How is To Kill a Mockingbird an experience that sweeps out the cobwebs of prejudice and shines the light of hope of mankind?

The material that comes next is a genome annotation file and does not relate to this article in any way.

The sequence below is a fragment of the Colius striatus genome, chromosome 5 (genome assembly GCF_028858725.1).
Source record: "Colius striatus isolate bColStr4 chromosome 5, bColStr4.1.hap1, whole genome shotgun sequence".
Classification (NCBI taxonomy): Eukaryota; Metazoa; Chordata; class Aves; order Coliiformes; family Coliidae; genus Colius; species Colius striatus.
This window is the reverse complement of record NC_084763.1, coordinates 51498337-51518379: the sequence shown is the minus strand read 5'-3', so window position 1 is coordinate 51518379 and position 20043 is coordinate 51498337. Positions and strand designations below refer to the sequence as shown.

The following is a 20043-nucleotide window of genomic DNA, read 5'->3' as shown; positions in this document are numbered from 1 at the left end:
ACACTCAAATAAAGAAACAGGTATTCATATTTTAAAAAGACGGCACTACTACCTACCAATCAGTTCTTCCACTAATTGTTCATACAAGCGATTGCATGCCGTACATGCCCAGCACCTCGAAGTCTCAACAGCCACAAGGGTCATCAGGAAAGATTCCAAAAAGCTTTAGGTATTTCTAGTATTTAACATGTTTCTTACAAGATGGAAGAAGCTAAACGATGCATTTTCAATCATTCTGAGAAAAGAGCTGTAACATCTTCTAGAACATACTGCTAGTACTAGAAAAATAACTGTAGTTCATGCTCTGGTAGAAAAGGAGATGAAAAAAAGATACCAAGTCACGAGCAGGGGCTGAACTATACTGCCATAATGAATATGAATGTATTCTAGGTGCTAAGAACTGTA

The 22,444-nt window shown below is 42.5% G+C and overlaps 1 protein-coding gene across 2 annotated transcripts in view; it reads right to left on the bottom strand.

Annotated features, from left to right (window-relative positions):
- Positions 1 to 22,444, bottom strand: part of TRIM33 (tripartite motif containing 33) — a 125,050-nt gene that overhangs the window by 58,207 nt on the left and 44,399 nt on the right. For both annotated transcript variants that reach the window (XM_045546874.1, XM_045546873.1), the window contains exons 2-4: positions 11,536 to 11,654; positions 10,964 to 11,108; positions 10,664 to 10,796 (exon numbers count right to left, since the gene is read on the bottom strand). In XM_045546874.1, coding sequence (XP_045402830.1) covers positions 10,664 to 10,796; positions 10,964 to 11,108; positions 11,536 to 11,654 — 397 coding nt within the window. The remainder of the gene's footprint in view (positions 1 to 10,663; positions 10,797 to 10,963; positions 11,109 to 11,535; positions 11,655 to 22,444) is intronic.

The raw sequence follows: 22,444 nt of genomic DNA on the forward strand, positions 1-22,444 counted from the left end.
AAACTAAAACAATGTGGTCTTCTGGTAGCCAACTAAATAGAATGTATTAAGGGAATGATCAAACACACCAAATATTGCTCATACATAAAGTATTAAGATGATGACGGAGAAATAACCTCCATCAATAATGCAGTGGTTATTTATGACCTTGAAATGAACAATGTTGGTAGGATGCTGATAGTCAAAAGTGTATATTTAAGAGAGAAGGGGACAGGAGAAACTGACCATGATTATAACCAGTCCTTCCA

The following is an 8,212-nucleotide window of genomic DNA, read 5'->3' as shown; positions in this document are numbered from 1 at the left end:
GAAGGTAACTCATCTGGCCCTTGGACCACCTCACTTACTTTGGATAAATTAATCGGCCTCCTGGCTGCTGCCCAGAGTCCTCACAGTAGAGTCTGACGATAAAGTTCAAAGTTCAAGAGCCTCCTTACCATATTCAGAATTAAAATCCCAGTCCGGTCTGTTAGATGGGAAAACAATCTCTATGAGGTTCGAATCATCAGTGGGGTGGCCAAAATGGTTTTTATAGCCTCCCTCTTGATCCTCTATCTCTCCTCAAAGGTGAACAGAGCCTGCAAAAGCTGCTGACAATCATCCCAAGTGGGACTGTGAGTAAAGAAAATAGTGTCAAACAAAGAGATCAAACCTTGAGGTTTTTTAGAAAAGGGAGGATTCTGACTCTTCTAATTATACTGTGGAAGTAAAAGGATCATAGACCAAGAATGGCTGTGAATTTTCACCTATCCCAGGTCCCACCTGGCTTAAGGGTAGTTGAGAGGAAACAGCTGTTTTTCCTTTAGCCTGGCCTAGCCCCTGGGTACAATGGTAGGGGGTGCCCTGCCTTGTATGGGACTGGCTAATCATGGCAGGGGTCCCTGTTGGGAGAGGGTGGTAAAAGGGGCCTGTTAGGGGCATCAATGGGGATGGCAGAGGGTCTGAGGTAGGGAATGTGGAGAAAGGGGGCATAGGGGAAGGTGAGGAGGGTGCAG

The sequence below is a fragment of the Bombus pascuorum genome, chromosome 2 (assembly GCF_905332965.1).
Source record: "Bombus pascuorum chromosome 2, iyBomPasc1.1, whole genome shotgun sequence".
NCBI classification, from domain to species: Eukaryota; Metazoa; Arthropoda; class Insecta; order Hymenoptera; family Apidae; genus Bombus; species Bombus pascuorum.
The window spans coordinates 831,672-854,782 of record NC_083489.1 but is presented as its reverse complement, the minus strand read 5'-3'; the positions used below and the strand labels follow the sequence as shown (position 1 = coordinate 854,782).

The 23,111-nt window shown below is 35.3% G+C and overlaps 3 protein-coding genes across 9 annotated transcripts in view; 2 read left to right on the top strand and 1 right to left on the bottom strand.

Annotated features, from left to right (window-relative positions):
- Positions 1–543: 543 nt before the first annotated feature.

Despite the injustice of Tom Robinson's guilty verdict and the obvious racism that exists in To Kill a Mockingbird's Maycomb, the novel closes with an aura of optimism and hope. The villain of the novel, Bob Ewell, dies during his attempt to harm Jem and Scout--a fitting end to the man who falsely accused Tom and created so much hatred and fear to innocent residents of the town. Boo Radley, the other man most feared (though unduly) in Maycomb, becomes the hero in the end when he saves Jem and Scout from the murderous hands of Ewell. The town is ridded of its most despicable inhabitant, and Boo is able to safely return to the haven of his home when Sheriff Tate decides to call Bob's death self-inflicted. Tom's death has somewhat been avenged, and Boo will be remembered (at least by those who know the facts) as a good neighbor. Prejudice and racism will remain in Maycomb, but the ending shows that there is hope yet. Maycomb still has Atticus and his children, and there are others who will spread an enlightened attitude among the townspeople in the decades to come.